Spotted wing drosophila: distribution of populations over time in wild and crop hosts 2012
Project Leader: Faruque Zaman, CCE Suffolk County, Cornell University
Cooperators: Dan Gilrein, CCE Suffolk County, Cornell University, Sandra Menasha, CCE Suffolk County, Cornell University, Greg Loeb, Dpt. of Entomology, Cornell University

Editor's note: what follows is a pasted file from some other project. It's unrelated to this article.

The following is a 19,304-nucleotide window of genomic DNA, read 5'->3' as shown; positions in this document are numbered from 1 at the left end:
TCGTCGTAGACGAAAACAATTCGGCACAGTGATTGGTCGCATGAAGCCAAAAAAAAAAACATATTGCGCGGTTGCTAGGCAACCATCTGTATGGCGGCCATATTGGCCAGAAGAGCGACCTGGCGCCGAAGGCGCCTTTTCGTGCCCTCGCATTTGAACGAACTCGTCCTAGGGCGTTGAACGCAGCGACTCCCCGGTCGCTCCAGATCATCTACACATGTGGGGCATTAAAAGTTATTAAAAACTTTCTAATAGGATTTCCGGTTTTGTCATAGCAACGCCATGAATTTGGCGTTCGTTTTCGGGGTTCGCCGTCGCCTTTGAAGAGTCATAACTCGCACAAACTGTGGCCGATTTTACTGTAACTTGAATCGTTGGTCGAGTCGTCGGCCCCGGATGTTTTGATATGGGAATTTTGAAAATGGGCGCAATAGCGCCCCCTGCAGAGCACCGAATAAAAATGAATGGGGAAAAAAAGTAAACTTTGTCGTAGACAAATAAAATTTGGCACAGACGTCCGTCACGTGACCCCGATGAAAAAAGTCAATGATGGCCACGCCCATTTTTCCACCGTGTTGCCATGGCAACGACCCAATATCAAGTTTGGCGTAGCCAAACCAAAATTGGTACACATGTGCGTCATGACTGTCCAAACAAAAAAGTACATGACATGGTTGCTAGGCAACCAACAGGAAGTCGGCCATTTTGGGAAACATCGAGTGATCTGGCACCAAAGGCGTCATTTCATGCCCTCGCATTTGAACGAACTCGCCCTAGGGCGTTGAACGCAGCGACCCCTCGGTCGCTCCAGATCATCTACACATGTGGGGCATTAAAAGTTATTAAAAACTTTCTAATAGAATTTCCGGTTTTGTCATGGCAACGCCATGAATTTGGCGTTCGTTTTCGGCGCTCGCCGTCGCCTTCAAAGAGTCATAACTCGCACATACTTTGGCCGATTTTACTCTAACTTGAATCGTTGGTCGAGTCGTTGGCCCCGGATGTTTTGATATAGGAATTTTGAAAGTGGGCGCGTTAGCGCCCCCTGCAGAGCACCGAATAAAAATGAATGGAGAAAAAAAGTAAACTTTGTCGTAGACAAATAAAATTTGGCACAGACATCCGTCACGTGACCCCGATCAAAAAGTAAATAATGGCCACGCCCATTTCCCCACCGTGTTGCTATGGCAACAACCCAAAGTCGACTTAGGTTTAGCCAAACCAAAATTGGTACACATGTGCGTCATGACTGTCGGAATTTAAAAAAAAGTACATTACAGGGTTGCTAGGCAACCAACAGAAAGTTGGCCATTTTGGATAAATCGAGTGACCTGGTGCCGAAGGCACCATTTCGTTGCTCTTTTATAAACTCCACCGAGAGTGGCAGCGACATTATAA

Spotted wing drosophila (SWD) was first confirmed in NY at some eastern Long Island farms in 2011. Fruit flies typically attack rotting fruits; SWD, however, feeds in intact fruits. Soft-skinned fruits such as berries are at greatest risk; some stone fruits are also reported among the preferred hosts. Season-long SWD monitoring and fruit damage assessments were done in cultivated crops and in wild fruits growing nearby. A total of 31 apple cider vinegar-baited translucent delicatessen cup monitoring traps were placed in raspberry, peach, blueberry, grape, and apple farms and in adjacent forest areas. The first sustained SWD capture on Long Island occurred on June 9, 2012 at 1320 DD (50oF base temperature). At least two peak SWD activity periods were observed on Long Island: the 1st around September 18 at 2313 DD and the 2nd around October 23 at 3073 DD. The proportion of male:female in trapped populations was observed to be around 50:50. Late-season (September – October) SWD populations appeared to be higher in forest than cultivated areas. Approximately 17 types of cultivated and wild fruits were checked for the presence of SWD eggs or larvae. Pokeweed berries are the most preferred wild host of SWD. Among the other possible wild hosts checked- autumn olive, bittersweet nightshade, European yew berries are the newly detected hosts of SWD grown near cultivated areas. Raspberries and blackberries were most heavily infested by SWD, averaging 73.5% and 77.0% respectively in 2012. Blueberries were less affected (6%) possibly because the local blueberry season typically ends by late July to early August after which SWD populations sharply increased. Very few SWD adults emerged from grape samples and SWD egg-laying in grapes was minimal and only the late-season 'Merlot' and 'Cabernet' varieties were affected. It appears grapes are not a favored host and may not need preventive treatment. Late-season caneberries appear highly susceptible to infestation and most likely require preventive insecticide treatments but growers have little information on specific timing of applications. Information developed from this study advances our understanding of the seasonal abundance, peak appearance, host utilization, and overwintering emergence patterns of SWD. Further research on hosts, overwintering sites, population assessment, baits and control techniques are necessary to help growers contend with this new invasive pest.